How hardware-in-the-loop testing speeds up transmission development

Developing transmissions is a complicated business. Transmissions need to work in harmony  with every other component of a car, while some parts are still in development and not available for testing. This is where hardware-in-the-loop testing comes in. Here Punch Powertrain tests its transmissions in a partly physical, partly virtual set-up, where software simulates certain hardware components in the loop. A state-of-the-art technology that allows for quick turn-around and flexibility.

hardware-in-the-loop testing

One area where this approach is used is in acoustic testing. For example, the shifting noise a transmission makes. “Using the hardware-in-the-loop methodology we don’t need to wait until the development of vital components, like the combustion engine, is finished”, says Pepijn Peeters, test bench engineer. “In fact for the specific case of acoustic testing, the combustion engine is unwanted as it makes a significant amount of noise, making the acoustic measurement more difficult. By simulating the combustion engine, the behavior is replicated without the noise associated with a combustion engine, making the acoustic measurements more accurate.”

Punch Powertrain has full in-house capabilities for developing various software required to  simulate a range of conditions during testing.  “We can for example increase the slope to the simulated road, add load to the car, change the applied forces or the desired speed. Furthermore, this setup enables to adjust the characteristic and the dynamic of the car, such as weight, wheel radius etc”, says Ilyas Barrou, test bench software developer. “We are able to fully simulate any ‘real’ car  in ‘real’ environment.”

Punch Powertrain has full in-house capabilities for developing various software, required to simulate a range of conditions during testing.

hardware-in-the-loop testing

There are two major ways to execute hardware-in-the-loop testing. One in which a real engine is present in the test bench, the other in which an engine is emulated with a very dynamic motor, that has the advantage to not consuming oil or fuel and being very flexible: easier to change the application parameters of the motor than changing a real engine. But simulation is of course not just limited to the engine. , test bench engineer. “We also simulate the load on the wheels, so the transmission experiences conditions similar to an actual vehicle. We can go far in this. For example, if you suddenly accelerate, the test bench will simulate the engine moving in the engine mounts. This will lead to slightly lower forces on the transmission.”

This testing capacity has made Punch Powertrain into a global technology leader. ” Our approach is exceptional”, says Peeters. “There are, for example, only 12 acoustic NDTS test benches like ours in the world, and most of them are in China. The acoustic properties in combination with the extremely low inertia, enable us to simulate a combustion engine with a virtually silent electric motor”.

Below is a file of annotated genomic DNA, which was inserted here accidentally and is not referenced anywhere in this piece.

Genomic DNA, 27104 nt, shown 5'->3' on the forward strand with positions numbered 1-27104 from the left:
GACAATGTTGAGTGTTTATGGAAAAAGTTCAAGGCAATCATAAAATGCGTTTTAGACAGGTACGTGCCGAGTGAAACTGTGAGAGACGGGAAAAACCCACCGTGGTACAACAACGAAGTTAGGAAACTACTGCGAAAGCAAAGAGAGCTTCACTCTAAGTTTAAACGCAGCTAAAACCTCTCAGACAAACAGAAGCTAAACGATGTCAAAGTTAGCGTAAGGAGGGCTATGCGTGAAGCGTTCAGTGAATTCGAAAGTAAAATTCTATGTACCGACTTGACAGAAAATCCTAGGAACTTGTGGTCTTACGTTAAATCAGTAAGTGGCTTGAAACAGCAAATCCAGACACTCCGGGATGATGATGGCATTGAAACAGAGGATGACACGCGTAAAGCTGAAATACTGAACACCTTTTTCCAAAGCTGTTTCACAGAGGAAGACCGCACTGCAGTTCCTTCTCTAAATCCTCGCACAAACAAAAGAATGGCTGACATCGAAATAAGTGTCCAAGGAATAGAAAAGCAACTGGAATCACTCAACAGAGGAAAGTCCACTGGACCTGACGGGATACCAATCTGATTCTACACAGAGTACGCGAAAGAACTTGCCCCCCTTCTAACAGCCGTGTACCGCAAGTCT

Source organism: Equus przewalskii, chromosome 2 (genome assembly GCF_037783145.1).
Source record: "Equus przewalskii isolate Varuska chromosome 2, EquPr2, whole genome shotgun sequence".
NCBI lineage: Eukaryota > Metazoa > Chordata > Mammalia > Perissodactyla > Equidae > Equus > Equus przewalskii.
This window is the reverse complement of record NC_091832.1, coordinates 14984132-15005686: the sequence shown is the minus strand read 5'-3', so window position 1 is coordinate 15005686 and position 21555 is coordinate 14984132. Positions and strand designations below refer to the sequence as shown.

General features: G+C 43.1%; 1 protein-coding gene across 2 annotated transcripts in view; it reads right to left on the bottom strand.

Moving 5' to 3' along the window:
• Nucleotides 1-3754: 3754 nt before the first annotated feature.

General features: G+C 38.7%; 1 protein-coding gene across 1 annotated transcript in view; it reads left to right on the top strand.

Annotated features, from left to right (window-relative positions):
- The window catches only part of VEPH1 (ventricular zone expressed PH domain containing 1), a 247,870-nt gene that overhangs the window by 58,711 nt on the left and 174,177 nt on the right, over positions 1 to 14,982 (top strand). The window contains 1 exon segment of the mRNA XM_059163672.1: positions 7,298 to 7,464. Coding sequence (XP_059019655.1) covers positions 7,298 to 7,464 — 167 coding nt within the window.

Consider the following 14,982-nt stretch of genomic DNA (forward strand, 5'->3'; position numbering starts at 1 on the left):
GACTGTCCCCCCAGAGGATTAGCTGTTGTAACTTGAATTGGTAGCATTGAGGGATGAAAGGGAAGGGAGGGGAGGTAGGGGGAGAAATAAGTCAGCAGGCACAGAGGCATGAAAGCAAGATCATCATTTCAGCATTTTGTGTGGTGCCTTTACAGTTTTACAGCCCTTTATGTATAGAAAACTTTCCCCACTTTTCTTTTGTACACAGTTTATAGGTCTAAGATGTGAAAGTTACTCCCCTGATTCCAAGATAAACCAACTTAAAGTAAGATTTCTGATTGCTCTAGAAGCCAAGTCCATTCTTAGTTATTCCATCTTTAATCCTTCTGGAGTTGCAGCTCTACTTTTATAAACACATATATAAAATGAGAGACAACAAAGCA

Safety and speed

So why is this combination of virtual and physical testing so useful? It is, of course, faster, since engineers don’t need to wait for components that are still under development. But there is more to hardware-in-the-loop testing than just speed, “As you don’t have fuel lines or exhaust systems installed, there is no need for CO, CO2 and fuel leak detection, making testing safer”, says Peeters. “Virtual testing is more accurate than using older, non-representative models of certain components. And we can switch easily, allowing us to for example test a transmission with different types of engines.”

“To validate a transmission we need to conduct many tests”, adds Barrou. “Now we can do that partly using software. We can see how the transmission performs on the highway or in the city. Anything you can do in a real car we can simulate on our test bench.”

Testing hybrid vehicles

One of Punch Powertrain’s current engineering challenges is simulating a hybrid car, which is more difficult compared to one with just an internal combustion engine. “A hybrid transmission adds another layer of complexity”, says Peeters. “It’s not just the engine with the ECU (Engine Control Unit) and the transmission with a TCU (Transmission Control Unit), you also have the electric motor with an MCU (e-Motor Control Unit) and a battery, with an associated battery management system. On top of this, there is a Powertrain Control Unit, or PCU. So there is a much larger amount of components that need to be simulated and need to work together.”

Designing a hybrid test bench that can handle this was complicated, but Punch Powertrain’s new technology is ready and production of hybrid transmissions will begin in few months. Which is a step on the way to making the company ready for the future. “Testing hybrid transmissions is the most complicated testing you can do”, says Peeters. “An EV on the other hand is somewhat simpler as it requires less hardware and software components in the loop.”

The key goal is to serve Punch Powertrain’s customers in a more flexible, faster way. “Our approach and equipment give a development project the maximum degree of flexibility”, concludes Peeters. “We are ready for the future with our new test benches and corresponding software engineering. In the last 5 years, we have taken huge steps in this field and customers are seeking us out for this technology”.